The Brewster family is insane. The aunts kill old men with poisoned wine, the uncles perform plastic surgery on ex-criminals and only one person in the family realizes that all of it is wrong.
This is the plot of Company Carolina’s “Arsenic and Old Lace,” a dark comedy by Joseph Kesselring, opening tonight. The play follows a family after the aunts, Martha and Abby, decide they’re going to start killing old, lonely men who stay at their lodge in order to put them out of their misery.
See the Show
Time: Friday at 7 p.m.
Location: Historic PlayMakers Theatre
Director and senior dramatic art major Clare Shaffer saw a student production of the show while she was in Dublin, Ireland, studying abroad and said she was struck by the brilliance of the script.
“I thought it was very witty and when I read through it with the cast, our first read-through, literally, it took us three hours to get through it because we were laughing so hard every other line,” Shaffer said.
She said one of the ways she put her own touch on the show was by differentiating the old women. In most productions, she said the old women seem to blend together into one unit, but she wanted them to stand out individually.
“Going in, the primary mark I wanted to make was just to differentiate them and make them humorous in very different ways,” she said. “I think we’ve achieved something that most productions didn’t. They’re more than just sweet old ladies, they’re a little sassy too.”
Shaffer and the cast both said they’re also proud of the voice work in the show and that each character has a distinct character voice that is different from the performer’s normal speaking voice.
Izzy Francke, a senior dramatic art major who portrays Martha Brewster, said the old woman’s voice was just one fun part of the overall role. Francke describes Martha as very cute and old.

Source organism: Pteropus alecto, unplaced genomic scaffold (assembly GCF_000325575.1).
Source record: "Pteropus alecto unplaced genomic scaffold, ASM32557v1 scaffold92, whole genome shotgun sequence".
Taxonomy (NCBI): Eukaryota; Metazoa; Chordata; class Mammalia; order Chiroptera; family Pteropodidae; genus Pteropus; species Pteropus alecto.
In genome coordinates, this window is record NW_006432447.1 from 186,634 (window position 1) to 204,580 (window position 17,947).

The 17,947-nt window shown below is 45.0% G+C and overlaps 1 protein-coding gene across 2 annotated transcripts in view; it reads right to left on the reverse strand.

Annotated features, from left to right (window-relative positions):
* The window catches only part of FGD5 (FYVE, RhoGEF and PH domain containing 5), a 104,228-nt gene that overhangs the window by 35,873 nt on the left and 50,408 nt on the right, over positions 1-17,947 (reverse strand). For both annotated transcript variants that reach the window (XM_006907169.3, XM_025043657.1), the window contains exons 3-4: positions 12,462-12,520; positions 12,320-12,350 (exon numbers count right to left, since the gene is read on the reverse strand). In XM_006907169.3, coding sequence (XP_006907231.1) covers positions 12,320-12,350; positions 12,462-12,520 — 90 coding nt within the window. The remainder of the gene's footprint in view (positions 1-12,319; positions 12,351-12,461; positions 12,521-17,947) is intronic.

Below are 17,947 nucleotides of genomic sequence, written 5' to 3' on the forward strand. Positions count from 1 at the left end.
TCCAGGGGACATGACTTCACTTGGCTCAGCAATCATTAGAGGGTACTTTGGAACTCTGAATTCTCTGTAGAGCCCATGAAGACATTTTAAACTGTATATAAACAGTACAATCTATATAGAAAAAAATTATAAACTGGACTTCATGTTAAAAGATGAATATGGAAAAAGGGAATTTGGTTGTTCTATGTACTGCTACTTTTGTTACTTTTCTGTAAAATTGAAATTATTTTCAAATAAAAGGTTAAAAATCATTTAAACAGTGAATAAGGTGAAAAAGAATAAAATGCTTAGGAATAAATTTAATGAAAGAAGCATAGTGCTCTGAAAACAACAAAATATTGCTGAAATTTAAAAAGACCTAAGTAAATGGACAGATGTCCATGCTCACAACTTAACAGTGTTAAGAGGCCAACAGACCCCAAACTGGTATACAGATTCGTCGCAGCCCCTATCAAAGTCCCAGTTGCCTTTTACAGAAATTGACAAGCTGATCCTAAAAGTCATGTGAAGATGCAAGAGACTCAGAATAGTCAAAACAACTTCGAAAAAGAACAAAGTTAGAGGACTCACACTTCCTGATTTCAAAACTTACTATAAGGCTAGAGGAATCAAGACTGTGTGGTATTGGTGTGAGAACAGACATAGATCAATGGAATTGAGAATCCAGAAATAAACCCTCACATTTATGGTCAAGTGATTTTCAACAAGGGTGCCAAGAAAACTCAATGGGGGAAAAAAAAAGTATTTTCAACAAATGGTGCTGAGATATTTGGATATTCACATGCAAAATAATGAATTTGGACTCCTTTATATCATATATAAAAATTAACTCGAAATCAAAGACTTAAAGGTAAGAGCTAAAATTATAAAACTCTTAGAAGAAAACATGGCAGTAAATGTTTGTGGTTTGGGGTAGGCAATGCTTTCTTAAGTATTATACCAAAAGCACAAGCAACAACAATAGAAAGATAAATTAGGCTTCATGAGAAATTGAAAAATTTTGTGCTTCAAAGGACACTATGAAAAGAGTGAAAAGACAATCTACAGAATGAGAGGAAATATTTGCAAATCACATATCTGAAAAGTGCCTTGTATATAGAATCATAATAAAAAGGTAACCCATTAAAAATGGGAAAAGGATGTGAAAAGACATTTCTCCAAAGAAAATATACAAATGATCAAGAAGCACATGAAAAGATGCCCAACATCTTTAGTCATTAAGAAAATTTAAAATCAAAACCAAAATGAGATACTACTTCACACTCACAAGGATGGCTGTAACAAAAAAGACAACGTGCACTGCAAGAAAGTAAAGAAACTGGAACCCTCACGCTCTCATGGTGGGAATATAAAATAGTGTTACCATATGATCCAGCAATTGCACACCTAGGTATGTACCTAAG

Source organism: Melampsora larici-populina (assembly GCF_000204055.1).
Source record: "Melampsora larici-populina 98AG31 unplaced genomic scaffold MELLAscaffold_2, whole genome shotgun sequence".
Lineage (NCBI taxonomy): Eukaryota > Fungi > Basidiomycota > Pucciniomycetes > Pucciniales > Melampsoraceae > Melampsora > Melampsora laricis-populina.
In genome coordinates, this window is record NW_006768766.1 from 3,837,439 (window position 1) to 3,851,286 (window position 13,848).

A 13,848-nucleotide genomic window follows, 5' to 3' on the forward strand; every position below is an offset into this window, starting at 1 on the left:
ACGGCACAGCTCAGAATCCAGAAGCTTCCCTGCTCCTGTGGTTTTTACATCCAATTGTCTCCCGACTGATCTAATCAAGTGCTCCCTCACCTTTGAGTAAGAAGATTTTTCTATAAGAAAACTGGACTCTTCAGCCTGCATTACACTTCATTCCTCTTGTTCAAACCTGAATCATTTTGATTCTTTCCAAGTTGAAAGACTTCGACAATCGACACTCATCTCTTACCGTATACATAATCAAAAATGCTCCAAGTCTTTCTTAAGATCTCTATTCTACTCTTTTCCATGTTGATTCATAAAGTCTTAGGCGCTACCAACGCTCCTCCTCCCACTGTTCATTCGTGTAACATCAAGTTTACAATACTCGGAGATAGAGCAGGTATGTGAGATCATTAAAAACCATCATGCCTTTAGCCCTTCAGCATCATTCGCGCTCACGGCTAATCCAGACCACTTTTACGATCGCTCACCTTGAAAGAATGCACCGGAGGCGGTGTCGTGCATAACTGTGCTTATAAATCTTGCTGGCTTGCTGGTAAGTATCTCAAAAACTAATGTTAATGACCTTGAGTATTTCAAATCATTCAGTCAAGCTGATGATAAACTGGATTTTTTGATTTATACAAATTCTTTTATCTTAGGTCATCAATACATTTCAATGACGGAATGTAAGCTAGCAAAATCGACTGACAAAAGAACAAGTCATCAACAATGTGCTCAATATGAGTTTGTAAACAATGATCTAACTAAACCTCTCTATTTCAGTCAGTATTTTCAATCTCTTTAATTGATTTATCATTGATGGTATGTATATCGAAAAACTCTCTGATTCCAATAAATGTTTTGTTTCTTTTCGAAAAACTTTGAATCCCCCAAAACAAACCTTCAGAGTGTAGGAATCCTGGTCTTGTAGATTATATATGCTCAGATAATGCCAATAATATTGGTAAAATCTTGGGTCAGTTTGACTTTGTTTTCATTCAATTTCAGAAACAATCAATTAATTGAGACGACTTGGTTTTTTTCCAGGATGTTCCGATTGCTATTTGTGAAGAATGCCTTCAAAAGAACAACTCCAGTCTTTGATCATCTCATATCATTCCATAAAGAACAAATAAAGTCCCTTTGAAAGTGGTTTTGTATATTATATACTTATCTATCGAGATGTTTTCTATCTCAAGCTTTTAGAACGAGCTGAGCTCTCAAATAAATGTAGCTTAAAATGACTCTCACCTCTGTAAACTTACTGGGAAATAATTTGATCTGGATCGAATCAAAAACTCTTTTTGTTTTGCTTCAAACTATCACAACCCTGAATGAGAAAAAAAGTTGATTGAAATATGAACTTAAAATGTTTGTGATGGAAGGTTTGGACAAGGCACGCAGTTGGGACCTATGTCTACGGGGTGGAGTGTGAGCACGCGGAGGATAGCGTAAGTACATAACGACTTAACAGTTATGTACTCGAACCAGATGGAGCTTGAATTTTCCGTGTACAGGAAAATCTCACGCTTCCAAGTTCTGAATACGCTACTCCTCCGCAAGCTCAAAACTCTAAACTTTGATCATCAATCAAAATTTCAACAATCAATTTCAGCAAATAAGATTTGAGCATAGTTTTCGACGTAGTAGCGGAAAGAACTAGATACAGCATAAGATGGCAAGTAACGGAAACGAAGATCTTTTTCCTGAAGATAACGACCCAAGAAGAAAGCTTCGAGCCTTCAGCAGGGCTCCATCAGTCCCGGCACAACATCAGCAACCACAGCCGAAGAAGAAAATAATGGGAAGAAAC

“They’re very religious, so they think this is their godly service to the world,” Francke said.
As Francke tried to decide on a favorite line from the play she snapped into her older character. Her makeup created real-looking wrinkles beneath her glasses as she hunched over and the spinster old woman overtook her.
“Well, we put it in the wine because it’s less noticeable. When it’s in tea it has a distinct odor,” Francke said, in character. “That’s a pretty iconic line that I love.”
Christian Payne, a junior dramatic art major who plays the main character, Mortimer Brewster, said his character is the only sane person in the family, but he ends up being the most frantic character because he’s trying to compensate for his family’s craziness.
“It’s just like Scooby-Doo, where they’re running from one door to another in the hallway, and it’s like a ball bouncing back and forth,” Payne said. “It only gets more intense and more hilarious because there are such bizarre happenings but everyone is moving through them at such a normal speed.”
But Shaffer said the play is more than just its hilarious one-liners. She said you see themes about of the nature of right and wrong, and questions about perspective and family.
“It’s seems ironic, because it is such a twisted, messed up family dynamic, but you see the main character Mortimer sort of doing absolutely anything and everything he can to protect the people he loves, even though they’re absolutely nuts,” Shaffer said. “He’s struggling with what I think a lot of us have felt before which is just, ‘How do I deal with my family, they’re a little nuts.’”
Shaffer said there’s one line that sums up the play for her: “Insanity runs in my family — it practically gallops.”
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